Category Archives: U.S. tax treaties

Considering renouncing US citizenship? #citizide – There are times when US citizenship can save you from foreign taxes!

Should other nations be permitted to impose taxation on U.S. citizens or corporations?
At first blush, the question sounds absurd. Is there something about being a U.S. citizen that should exempt individuals from taxation in or by a another country? Some time ago, this question was explored in a discussion on a Facebook group. Interestingly, most participants thought the discussion was absurd and did not take it seriously. But truth can be stranger than fiction. When it comes to taxation there can be some benefits to being a U.S. citizen. In fact, in certain cases, U.S. citizenship can act as a “cloaking device” – a device that shields you from taxation in another country.

The two certainties are “death and taxes” …

It’s in the area of “death” where U.S. citizenship can be helpful. Sometimes it can be to your benefit to die as a U.S. citizen. Sometimes U.S. citizenship can be helpful when somebody dies leaving you part of their estate.
What follows are some categories where U.S. citizenship can protect you from taxation. These possibilities should be considered prior to renouncing U.S. citizenship.
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Part 21 – @ACAVoice makes presentation at October 22/18 IRS @USTransitionTax hearing – argues both that Regulatory Flexibility Act should apply and/or that de minimis rule be created

Introduction


This is Part 21 of my series of posts about the Section 965 transition tax.
The Section 965 “Transition Tax” saga continues. Americans abroad may have political differences. They may have philosophical differences. They may live in different countries with different tax treaties. But, opposition to the Section 965 Transition Tax and GILTI appear to have unified all Americans abroad.


To put it simply: The application of the Section 965 transition tax to the small businesses operated by Americans Abroad is the most unjust, most punitive, most egregious and most unjustified piece of legislation over to come from the Homeland (assuming – which I doubt – that it was every intended to apply to Americans abroad in the first place). Significantly, the transition tax is a benefit to Homeland Americans but can confiscate the retirement plans of Americans abroad. In other words, the transition tax is one more punishment that America is meting out to its citizens who dare to leave the United States.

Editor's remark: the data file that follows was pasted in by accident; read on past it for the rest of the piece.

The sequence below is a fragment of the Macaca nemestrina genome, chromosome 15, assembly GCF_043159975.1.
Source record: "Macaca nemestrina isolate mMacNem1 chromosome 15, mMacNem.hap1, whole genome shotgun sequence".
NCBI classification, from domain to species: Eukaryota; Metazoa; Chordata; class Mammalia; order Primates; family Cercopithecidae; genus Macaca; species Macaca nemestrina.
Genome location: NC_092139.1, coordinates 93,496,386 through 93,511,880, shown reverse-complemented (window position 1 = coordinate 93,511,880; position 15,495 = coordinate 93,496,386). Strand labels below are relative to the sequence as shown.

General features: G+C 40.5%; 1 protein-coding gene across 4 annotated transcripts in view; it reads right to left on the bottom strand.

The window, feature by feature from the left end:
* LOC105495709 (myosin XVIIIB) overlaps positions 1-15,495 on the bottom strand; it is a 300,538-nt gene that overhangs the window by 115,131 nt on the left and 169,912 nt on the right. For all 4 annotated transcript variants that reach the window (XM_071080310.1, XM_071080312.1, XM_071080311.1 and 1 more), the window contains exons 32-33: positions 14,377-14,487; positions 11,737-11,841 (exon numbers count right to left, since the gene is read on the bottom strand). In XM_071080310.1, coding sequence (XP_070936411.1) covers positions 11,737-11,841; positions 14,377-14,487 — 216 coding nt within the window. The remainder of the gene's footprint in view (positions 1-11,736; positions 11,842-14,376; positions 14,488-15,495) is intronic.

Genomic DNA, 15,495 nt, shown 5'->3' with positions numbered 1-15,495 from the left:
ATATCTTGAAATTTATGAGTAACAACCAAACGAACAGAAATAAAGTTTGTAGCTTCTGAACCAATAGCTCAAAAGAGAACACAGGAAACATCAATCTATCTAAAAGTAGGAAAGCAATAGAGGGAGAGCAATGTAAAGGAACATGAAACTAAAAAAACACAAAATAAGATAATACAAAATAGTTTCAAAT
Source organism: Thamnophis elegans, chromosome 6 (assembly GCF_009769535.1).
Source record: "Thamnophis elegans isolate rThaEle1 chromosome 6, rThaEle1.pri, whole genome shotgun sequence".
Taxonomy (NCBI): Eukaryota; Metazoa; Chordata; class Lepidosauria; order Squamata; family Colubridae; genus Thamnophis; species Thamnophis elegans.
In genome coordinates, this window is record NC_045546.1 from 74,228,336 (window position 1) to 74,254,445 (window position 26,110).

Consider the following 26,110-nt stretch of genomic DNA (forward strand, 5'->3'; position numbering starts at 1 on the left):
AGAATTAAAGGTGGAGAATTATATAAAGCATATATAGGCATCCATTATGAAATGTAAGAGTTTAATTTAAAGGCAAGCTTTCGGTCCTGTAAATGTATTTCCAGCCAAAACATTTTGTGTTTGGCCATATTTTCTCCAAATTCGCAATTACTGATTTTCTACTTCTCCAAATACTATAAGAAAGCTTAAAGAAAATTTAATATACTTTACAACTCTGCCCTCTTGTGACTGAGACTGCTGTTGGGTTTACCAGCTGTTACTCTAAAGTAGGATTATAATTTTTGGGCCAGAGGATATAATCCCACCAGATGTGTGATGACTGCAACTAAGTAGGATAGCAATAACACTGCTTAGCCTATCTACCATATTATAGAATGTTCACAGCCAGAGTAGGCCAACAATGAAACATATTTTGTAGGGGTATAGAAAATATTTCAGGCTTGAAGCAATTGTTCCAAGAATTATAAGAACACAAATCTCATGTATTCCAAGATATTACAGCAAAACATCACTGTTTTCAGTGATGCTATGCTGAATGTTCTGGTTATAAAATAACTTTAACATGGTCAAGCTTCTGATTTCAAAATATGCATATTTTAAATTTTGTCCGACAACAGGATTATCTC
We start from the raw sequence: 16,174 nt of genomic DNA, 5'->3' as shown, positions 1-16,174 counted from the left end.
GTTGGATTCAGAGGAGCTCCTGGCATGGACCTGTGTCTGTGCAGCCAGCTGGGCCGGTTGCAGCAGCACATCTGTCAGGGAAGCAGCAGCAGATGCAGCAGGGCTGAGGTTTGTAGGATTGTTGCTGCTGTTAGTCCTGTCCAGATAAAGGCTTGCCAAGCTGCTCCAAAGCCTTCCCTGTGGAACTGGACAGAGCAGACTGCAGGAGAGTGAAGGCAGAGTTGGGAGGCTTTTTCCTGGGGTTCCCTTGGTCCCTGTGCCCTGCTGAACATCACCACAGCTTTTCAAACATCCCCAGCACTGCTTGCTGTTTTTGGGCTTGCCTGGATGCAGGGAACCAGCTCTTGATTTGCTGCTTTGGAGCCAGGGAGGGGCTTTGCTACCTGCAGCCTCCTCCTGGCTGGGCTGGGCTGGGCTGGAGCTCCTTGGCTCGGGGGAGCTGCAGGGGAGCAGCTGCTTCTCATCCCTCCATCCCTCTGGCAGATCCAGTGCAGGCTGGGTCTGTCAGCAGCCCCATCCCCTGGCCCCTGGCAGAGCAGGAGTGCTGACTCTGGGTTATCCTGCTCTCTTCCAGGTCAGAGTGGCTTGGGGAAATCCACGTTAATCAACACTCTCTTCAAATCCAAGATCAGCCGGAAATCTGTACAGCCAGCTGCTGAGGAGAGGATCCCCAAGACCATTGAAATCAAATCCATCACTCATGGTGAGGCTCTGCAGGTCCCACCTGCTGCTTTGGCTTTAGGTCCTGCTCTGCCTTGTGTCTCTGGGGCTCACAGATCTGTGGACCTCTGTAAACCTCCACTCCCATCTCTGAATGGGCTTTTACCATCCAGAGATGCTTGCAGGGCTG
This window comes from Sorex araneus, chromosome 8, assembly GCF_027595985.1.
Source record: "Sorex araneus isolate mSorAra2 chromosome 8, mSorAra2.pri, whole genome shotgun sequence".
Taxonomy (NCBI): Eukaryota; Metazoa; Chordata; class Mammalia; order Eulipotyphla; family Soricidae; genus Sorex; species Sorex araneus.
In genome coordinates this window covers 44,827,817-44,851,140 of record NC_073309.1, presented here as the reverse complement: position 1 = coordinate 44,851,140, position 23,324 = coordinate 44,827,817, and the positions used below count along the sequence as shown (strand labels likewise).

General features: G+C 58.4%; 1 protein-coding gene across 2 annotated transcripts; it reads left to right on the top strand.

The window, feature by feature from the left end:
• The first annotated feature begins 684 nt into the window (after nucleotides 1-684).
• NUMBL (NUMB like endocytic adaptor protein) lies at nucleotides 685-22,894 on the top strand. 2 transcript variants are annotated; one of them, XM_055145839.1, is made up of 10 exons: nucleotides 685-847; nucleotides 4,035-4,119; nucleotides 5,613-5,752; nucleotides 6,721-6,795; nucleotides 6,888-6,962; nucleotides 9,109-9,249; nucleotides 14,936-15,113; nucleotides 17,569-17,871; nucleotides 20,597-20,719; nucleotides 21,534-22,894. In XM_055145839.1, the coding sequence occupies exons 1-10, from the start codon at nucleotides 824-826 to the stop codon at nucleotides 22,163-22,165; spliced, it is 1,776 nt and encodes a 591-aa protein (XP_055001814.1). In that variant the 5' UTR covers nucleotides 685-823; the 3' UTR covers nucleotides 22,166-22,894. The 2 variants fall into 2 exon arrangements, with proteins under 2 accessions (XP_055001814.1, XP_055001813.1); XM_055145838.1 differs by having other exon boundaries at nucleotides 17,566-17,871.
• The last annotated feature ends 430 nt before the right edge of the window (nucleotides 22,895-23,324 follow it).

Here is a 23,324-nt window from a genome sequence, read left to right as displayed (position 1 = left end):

Boldly Go, where no fictitious tax event has gone before …
The transition tax is also a direct attack on the tax base of the countries where Americans abroad live. To put it simply: the transition tax is a fictional tax event, that allows the United States to take a preemptive tax strike against the tax base of other countries. By so doing, the transition tax allows the United States to siphon tax revenue from other countries, that it could never siphon before. (Well, the S. 877A Exit Tax rules also create a fictitious tax event that allows the United States to siphon capital from other countries.) The impact of the transition tax on Canadian residents (who are also U.S. citizens) has been explored in CBC reporter Elizabeth Thompson’s series of posts about the transition tax.
The Transition Tax when applied to Americans abroad is:

The retroactive taxation of undistributed earnings of a non-US corporation, based on NO event that generates taxable income, which almost certainly subjects Americans abroad to double taxation.

The parts I have bolded provide arguments for why the “transition tax” violates numerous tax treaties.
In Part 20 I explored the arguments for why/how the Treasury Regulations are not compatible with the Regulatory Flexibility Act. Part 20 included a discussion of the arguments made by ACA for why the Regulatory Flexibility Act should apply to the regulations.
In Part 21 (this post), I am highlighting the submission of American Citizens Abroad (ACA), who argues IN ADDITION (this is a no brainer) that there should be a threshold level of undistributed earnings before the Section 965 confiscation can apply – period.